8. Rick Duva

    Rick Duva New Member

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    This is why you won’t see any more advancement, because of douchebags like this! Constantly ignored warnings to put hands on wheel.
     
  9. Roy_H

    Roy_H Member

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    I am sure legally, Tesla is on firm ground. Huang signed an agreement that he was aware he was testing in development hardware and software, and was required to maintain vigilance at all times.

    However, Tesla also promotes their Auto Pilot as a refined system and people being what they are become complacent when something works well in normal conditions. I do not agree that Tesla should concentrate on providing good lane keeping ability while at the same time providing poor crash avoidance. Tesla needs to get its priorities straight and put safety first before convenient features.

    For this reason, I hope Tesla looses this suit, and they will adjust their priorities.
     
  10. dgodfrey69

    dgodfrey69 New Member

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    Putting safety first will not be a benefit of loosing suit. All it will do is set a precedence that the human driver can not be faulted if a driver assist feature is provided by manufacture. For instance, if your Subaru has emergency breaking, and you hit a wall doing 100 mph, its Subaru's fault. Any feature would have to be 100% safe to be used, which I'm pretty sure is not possible.
     
  11. DT2018

    DT2018 New Member

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    #11 DT2018, Apr 14, 2018
    Last edited: Apr 14, 2018
    People drive sort of OK with two eyes and a brain. An AI solution might end up with more sensors than we have, for a couple reasons in general. 1) Economics might select for such solutions. 2) It might be weirdly difficult to even come up with AI that fully meets the following characteristics while using ONLY real time 2D/3D image data + any pre-canned object and world mapping data: highly reliable, maintainable, accountable, saleable. One school of thought might start with the idea that if you had a sensor package that could provide the AI with real time information describing ONLY boundaries, and maybe materials (penetrating radar?), the AI could be rather simple, and insect-like. This kind of system could possibly skip cameras altogether and opt for things like street sign data to only exist in a database--not be generated in real time. Uber, Apple, and Google seem to have one level or another of affinity to this approach. For Tesla, the apparent hope is that starting with image data is better. In the image data you can get real time intelligent (way more than just space and materials) understanding of the world exactly as well as humans have already proven possible. But again, people are actually at best inconsistently good drivers, right? Some of this can be explained away for various reasons, but not necessarily all. Even with the best AI, will we understand the AI we "made" well enough to maintain it, account for it, and sell it. So really, even Elon (I guess) wants the AI in Teslas to need to be somewhat less generally intelligent than humans; they can use RADAR and ultrasound data (aka insect-brain data). He really just doesn't like LIDAR. But it wasn't just cost he complained about, right? Something about passive versus active and what frequencies were being used had some kind of fundamental silliness to him I believe. I guess it might be something like how cameras can pick up lots of different frequencies of light passively, probably overlapping the active laser light in LIDAR? So maybe Elon is saying he wants the Active stuff (RADAR and ultrasound) to be in different frequencies from anything any cameras can get to truly be valuable. For one thing, the LIDAR didn't help the pedestrian with a strange object in the recent Uber accident. Something tells me it might have helped Tesla / more importantly the now deceased driver, with this Model X crash into the concrete divider. But certainly the larger debate can be found still simmering. Should the car have made a somewhat "human-like" decision to maybe use the pre-traveled path of cars in front of it when it got confused about the lane markings? That is at least a good example of some of the big questions here, as far as I believe. On the one hand, it might have saved the guy who was killed. On the other, can you sell such behavior? Can you account for it? Can you maintain it? In other words, the cars in front could theoretically just be the blind leading the stupid. Humans have a usually good sense for when they are being led off a cliff. The equivalent in AI may not even be what we really want. Or maybe it is. I guess a likely alternative in this case and many similar cases, might be to improve the road standards (it would possibly have to be both legally, and in practice) of line painting just enough to make insect-brain autonomous vehicles work reliably by changing their environment to be more suitable to insects.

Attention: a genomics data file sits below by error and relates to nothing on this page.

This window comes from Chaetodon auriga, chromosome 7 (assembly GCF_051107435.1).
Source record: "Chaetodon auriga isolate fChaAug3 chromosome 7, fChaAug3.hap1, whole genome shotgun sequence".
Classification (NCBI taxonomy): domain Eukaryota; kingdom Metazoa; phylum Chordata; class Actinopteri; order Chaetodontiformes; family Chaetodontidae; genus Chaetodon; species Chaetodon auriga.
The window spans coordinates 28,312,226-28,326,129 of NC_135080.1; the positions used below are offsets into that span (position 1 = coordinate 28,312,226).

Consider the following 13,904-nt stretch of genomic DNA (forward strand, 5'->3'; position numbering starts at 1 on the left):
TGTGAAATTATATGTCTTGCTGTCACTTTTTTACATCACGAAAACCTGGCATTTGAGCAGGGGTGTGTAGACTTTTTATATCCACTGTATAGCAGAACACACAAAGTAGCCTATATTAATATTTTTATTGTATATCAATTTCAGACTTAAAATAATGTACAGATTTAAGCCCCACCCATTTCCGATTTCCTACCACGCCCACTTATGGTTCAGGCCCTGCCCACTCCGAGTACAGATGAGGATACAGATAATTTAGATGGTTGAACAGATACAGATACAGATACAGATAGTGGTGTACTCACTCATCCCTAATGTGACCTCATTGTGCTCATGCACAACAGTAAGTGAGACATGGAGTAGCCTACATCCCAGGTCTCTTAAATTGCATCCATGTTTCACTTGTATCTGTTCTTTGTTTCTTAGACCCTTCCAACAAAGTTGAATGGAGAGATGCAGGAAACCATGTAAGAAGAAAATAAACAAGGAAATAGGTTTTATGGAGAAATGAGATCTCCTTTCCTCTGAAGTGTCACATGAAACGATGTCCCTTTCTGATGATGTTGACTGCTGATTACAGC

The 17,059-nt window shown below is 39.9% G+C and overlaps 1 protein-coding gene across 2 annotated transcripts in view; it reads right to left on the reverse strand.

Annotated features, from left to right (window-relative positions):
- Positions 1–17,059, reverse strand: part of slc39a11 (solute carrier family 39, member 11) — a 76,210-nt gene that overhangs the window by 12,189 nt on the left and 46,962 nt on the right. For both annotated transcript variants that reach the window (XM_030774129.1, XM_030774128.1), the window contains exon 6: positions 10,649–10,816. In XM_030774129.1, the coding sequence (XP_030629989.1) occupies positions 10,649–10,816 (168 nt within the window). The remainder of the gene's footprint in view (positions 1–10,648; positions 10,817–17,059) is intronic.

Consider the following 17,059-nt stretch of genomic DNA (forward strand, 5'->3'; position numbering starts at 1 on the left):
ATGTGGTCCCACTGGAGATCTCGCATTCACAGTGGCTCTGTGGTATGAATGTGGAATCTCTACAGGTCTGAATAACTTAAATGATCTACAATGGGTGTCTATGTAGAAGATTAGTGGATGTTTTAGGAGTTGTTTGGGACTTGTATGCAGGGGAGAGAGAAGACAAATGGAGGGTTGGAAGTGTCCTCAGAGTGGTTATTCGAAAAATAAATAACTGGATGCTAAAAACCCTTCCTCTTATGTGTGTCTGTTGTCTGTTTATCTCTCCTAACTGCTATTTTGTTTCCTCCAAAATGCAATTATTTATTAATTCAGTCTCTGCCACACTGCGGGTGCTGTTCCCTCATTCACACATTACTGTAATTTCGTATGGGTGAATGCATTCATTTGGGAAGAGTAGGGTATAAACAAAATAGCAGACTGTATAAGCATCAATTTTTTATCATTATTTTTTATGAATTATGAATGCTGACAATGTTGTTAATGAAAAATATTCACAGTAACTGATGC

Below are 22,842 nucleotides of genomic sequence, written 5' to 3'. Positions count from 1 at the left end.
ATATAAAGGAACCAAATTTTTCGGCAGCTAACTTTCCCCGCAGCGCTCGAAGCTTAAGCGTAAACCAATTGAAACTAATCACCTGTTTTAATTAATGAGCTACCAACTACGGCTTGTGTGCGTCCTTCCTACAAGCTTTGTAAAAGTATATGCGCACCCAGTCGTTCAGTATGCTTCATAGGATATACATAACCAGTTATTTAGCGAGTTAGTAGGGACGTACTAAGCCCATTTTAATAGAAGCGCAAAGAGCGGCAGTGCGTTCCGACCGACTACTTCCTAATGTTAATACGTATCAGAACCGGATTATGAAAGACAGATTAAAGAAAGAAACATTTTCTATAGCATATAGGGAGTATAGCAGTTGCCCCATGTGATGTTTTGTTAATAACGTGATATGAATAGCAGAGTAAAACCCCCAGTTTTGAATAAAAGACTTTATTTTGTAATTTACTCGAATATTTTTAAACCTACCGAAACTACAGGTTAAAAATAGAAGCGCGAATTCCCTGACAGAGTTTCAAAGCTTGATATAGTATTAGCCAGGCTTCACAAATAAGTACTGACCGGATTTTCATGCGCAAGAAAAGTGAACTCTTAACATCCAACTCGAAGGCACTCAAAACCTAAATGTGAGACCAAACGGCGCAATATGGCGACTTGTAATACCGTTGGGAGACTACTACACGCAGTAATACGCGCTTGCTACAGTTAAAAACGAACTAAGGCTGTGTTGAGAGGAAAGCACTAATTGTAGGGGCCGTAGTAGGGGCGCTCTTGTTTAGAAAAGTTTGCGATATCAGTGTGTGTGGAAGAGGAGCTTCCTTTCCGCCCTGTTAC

12. Peter Locke

    Peter Locke Guest

    I have a new car with many sensor features. I like to TEST them. Pushed to far, it could lead to a crash of death! No, you don't head for a concrete wall and then engage the autopilot to see if it will successfully avoid ALL objects. It just might not have the time/distance necessary even if everything works. I'm not ready to fault the autopilot here.